The Affinities, by Robert Charles Wilson

This is a great idea. A fantastic idea, a really, truly, interesting and cool idea. Too bad the writing sucks.

Extrapolating the next leap forward of social development, Wilson gives us the Affinities: 22 types of people, grouped by some intangible biomechanical features. Not every person qualifies for an Affinity; about half of humanity falls into one of these groupings, with five being the largest. Members of the groups feel an...affinity...for each other. A deep, instant understanding that allows for incredible collaboration and cooperation, and mutual trust that leads to fulfilling, meaningful relationships, often to the exclusion of others, i.e. the families they were born into. These groups start to become much more than simple social clubs, and when things get political, relations between the Affinities get hairy.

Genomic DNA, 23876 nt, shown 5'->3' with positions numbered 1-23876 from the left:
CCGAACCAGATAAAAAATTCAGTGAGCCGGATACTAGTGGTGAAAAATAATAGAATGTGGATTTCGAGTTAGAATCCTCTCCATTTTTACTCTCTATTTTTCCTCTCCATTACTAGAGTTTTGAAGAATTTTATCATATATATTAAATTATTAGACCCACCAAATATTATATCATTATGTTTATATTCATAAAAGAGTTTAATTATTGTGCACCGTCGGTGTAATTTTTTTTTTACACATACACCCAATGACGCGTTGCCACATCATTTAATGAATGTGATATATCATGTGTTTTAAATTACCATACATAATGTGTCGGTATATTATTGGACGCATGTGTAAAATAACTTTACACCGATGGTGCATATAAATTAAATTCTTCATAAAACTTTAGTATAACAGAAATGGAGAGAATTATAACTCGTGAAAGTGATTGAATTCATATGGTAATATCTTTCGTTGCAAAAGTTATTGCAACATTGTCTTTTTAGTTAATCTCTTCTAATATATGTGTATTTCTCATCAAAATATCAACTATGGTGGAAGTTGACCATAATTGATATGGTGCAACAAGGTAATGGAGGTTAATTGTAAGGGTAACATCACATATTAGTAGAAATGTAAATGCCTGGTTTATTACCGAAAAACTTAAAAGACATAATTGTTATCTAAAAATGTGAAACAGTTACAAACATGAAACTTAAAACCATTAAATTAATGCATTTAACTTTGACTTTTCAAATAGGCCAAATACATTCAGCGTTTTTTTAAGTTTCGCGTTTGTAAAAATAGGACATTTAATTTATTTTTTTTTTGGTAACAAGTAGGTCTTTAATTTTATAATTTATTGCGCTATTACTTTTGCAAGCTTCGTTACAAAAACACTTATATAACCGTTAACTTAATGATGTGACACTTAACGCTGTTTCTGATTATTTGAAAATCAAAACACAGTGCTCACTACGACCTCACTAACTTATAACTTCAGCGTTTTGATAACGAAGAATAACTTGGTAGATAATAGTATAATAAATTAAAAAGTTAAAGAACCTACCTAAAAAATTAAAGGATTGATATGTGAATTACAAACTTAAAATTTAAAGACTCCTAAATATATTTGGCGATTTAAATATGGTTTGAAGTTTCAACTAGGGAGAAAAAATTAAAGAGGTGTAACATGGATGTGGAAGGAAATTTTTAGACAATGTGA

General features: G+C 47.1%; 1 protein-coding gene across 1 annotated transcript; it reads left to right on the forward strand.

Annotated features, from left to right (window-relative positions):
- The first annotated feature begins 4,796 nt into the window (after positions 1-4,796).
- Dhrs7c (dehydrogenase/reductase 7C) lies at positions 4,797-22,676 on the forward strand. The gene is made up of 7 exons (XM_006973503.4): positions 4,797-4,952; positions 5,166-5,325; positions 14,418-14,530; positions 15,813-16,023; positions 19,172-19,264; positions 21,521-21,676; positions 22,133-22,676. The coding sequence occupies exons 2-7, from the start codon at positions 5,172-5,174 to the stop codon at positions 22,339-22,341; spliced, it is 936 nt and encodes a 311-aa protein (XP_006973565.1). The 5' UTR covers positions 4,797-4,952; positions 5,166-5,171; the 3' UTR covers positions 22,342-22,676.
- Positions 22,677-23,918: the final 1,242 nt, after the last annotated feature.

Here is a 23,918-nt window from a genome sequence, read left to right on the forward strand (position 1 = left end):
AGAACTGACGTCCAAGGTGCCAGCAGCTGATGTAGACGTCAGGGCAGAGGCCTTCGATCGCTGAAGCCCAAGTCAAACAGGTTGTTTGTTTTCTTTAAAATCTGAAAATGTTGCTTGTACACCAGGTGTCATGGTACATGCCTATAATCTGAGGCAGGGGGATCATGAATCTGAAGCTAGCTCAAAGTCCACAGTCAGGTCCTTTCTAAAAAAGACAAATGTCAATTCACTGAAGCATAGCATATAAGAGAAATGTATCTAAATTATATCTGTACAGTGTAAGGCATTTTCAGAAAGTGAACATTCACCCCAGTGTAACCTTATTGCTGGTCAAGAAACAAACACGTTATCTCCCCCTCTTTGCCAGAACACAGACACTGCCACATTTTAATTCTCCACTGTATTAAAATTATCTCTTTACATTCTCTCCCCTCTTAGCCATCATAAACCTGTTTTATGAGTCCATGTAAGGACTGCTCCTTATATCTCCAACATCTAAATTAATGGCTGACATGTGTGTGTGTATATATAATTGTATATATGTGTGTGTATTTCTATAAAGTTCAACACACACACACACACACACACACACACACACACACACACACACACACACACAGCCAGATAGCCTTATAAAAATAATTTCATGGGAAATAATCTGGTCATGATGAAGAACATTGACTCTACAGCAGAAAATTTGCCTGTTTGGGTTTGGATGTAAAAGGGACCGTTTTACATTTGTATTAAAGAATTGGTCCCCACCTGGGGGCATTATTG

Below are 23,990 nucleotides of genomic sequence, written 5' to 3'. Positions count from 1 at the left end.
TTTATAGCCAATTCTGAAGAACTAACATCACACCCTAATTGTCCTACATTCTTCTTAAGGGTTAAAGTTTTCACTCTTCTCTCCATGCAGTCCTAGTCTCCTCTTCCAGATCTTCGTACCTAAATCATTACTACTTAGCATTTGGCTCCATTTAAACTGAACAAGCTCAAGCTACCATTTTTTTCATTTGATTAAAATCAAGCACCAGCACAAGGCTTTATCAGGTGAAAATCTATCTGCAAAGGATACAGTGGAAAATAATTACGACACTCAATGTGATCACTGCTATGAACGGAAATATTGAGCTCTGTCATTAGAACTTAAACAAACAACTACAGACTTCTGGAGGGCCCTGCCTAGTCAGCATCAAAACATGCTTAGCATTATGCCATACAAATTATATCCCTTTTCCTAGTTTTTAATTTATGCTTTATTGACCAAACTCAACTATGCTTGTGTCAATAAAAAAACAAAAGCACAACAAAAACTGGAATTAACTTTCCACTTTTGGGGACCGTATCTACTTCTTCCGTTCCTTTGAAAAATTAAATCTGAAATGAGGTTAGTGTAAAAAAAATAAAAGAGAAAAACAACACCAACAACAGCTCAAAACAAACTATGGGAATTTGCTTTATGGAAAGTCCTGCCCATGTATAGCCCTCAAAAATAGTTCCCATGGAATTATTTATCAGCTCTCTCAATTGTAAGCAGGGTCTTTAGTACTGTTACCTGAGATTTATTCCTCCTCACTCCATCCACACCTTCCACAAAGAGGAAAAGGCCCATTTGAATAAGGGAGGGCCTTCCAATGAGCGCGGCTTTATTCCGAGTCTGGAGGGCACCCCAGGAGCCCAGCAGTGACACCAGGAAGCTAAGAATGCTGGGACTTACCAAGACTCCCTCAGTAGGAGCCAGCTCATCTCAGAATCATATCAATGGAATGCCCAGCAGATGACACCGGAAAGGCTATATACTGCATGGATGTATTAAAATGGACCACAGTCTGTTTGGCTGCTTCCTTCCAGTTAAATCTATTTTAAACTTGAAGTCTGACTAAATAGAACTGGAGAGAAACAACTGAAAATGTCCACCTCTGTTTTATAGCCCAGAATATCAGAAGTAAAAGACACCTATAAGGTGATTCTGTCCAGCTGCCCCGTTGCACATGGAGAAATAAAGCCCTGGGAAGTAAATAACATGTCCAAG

Unfortunately, Wilson doesn't do the idea justice. Perhaps it's the first person narrator, but the story is told so flatly that I just couldn't get invested. The plot pulled me through and I read it quickly, but Adam isn't a particularly likable character and the twists are pretty predictable. Adam is merely a reporter, with hardly any strong emotion to speak of. He's annoyed at his strict, racist Republican dad, feels bad for the girl he was supposed to marry but didn't, pities people who don't have an Affinity, loves the pretty girl but not enough to stand up for her against the asshole father. It's lazy storytelling, letting the idea free and simply recording the logical next steps rather than molding it into an original, surprising tale that teaches us about human nature. Or something. Anything. I could see this being a fun TV show on TNT Tuesday nights, Prime Time! But it's only a mediocre book.


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